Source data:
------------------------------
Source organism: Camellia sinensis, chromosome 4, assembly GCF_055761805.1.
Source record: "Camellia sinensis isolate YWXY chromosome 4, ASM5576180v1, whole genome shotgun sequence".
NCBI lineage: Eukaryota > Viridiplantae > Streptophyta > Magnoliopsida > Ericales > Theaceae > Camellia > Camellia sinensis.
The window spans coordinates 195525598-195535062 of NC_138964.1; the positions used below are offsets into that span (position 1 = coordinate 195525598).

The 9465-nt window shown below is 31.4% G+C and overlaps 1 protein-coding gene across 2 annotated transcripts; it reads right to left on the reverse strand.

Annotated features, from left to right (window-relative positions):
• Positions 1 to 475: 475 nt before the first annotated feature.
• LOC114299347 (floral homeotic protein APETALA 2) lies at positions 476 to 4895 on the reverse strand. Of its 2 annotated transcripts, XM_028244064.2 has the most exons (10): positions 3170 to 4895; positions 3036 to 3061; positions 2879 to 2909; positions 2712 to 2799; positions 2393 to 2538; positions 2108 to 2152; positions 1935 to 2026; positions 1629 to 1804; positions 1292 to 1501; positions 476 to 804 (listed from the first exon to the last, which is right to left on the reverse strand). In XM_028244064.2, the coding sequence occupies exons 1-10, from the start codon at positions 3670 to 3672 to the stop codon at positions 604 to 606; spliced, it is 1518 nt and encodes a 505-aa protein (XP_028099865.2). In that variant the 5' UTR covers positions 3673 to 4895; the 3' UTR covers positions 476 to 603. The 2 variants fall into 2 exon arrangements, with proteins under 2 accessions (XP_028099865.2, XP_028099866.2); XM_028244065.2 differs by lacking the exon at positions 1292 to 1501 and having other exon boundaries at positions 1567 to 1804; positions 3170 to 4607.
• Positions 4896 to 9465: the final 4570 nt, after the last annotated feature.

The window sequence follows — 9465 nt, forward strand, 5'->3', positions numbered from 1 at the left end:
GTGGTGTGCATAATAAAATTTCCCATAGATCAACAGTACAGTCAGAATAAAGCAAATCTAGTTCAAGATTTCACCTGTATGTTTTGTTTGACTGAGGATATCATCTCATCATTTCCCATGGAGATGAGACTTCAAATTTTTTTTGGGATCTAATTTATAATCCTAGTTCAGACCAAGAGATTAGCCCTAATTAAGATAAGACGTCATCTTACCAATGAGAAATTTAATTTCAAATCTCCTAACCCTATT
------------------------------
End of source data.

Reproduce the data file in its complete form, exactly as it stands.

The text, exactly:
Source organism: Camellia sinensis, chromosome 4, assembly GCF_055761805.1.
Source record: "Camellia sinensis isolate YWXY chromosome 4, ASM5576180v1, whole genome shotgun sequence".
NCBI lineage: Eukaryota > Viridiplantae > Streptophyta > Magnoliopsida > Ericales > Theaceae > Camellia > Camellia sinensis.
The window spans coordinates 195525598-195535062 of NC_138964.1; the positions used below are offsets into that span (position 1 = coordinate 195525598).

The 9465-nt window shown below is 31.4% G+C and overlaps 1 protein-coding gene across 2 annotated transcripts; it reads right to left on the reverse strand.

Annotated features, from left to right (window-relative positions):
• Positions 1 to 475: 475 nt before the first annotated feature.
• LOC114299347 (floral homeotic protein APETALA 2) lies at positions 476 to 4895 on the reverse strand. Of its 2 annotated transcripts, XM_028244064.2 has the most exons (10): positions 3170 to 4895; positions 3036 to 3061; positions 2879 to 2909; positions 2712 to 2799; positions 2393 to 2538; positions 2108 to 2152; positions 1935 to 2026; positions 1629 to 1804; positions 1292 to 1501; positions 476 to 804 (listed from the first exon to the last, which is right to left on the reverse strand). In XM_028244064.2, the coding sequence occupies exons 1-10, from the start codon at positions 3670 to 3672 to the stop codon at positions 604 to 606; spliced, it is 1518 nt and encodes a 505-aa protein (XP_028099865.2). In that variant the 5' UTR covers positions 3673 to 4895; the 3' UTR covers positions 476 to 603. The 2 variants fall into 2 exon arrangements, with proteins under 2 accessions (XP_028099865.2, XP_028099866.2); XM_028244065.2 differs by lacking the exon at positions 1292 to 1501 and having other exon boundaries at positions 1567 to 1804; positions 3170 to 4607.
• Positions 4896 to 9465: the final 4570 nt, after the last annotated feature.

The window sequence follows — 9465 nt, forward strand, 5'->3', positions numbered from 1 at the left end:
GTGGTGTGCATAATAAAATTTCCCATAGATCAACAGTACAGTCAGAATAAAGCAAATCTAGTTCAAGATTTCACCTGTATGTTTTGTTTGACTGAGGATATCATCTCATCATTTCCCATGGAGATGAGACTTCAAATTTTTTTTGGGATCTAATTTATAATCCTAGTTCAGACCAAGAGATTAGCCCTAATTAAGATAAGACGTCATCTTACCAATGAGAAATTTAATTTCAAATCTCCTAACCCTATT